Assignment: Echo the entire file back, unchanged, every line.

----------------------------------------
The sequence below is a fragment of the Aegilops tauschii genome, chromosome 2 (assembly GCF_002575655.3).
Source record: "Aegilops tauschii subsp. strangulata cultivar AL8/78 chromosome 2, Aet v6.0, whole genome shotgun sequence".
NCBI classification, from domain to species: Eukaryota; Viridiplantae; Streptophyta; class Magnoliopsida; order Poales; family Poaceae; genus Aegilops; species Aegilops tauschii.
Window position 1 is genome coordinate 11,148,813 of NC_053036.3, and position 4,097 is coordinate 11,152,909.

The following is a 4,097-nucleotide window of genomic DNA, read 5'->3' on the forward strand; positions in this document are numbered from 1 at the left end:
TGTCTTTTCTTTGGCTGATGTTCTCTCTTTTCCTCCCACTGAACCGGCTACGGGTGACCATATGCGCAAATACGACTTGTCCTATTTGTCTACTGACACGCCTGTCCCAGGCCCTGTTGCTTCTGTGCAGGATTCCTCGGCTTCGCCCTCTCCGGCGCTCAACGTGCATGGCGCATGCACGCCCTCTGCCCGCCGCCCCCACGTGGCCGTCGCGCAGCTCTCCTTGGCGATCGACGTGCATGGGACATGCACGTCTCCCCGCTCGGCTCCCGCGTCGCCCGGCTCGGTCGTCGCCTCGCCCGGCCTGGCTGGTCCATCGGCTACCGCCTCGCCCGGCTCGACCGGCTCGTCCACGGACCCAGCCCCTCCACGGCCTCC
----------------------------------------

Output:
The sequence below is a fragment of the Aegilops tauschii genome, chromosome 2 (assembly GCF_002575655.3).
Source record: "Aegilops tauschii subsp. strangulata cultivar AL8/78 chromosome 2, Aet v6.0, whole genome shotgun sequence".
NCBI classification, from domain to species: Eukaryota; Viridiplantae; Streptophyta; class Magnoliopsida; order Poales; family Poaceae; genus Aegilops; species Aegilops tauschii.
Window position 1 is genome coordinate 11,148,813 of NC_053036.3, and position 4,097 is coordinate 11,152,909.

The following is a 4,097-nucleotide window of genomic DNA, read 5'->3' on the forward strand; positions in this document are numbered from 1 at the left end:
TGTCTTTTCTTTGGCTGATGTTCTCTCTTTTCCTCCCACTGAACCGGCTACGGGTGACCATATGCGCAAATACGACTTGTCCTATTTGTCTACTGACACGCCTGTCCCAGGCCCTGTTGCTTCTGTGCAGGATTCCTCGGCTTCGCCCTCTCCGGCGCTCAACGTGCATGGCGCATGCACGCCCTCTGCCCGCCGCCCCCACGTGGCCGTCGCGCAGCTCTCCTTGGCGATCGACGTGCATGGGACATGCACGTCTCCCCGCTCGGCTCCCGCGTCGCCCGGCTCGGTCGTCGCCTCGCCCGGCCTGGCTGGTCCATCGGCTACCGCCTCGCCCGGCTCGACCGGCTCGTCCACGGACCCAGCCCCTCCACGGCCTCC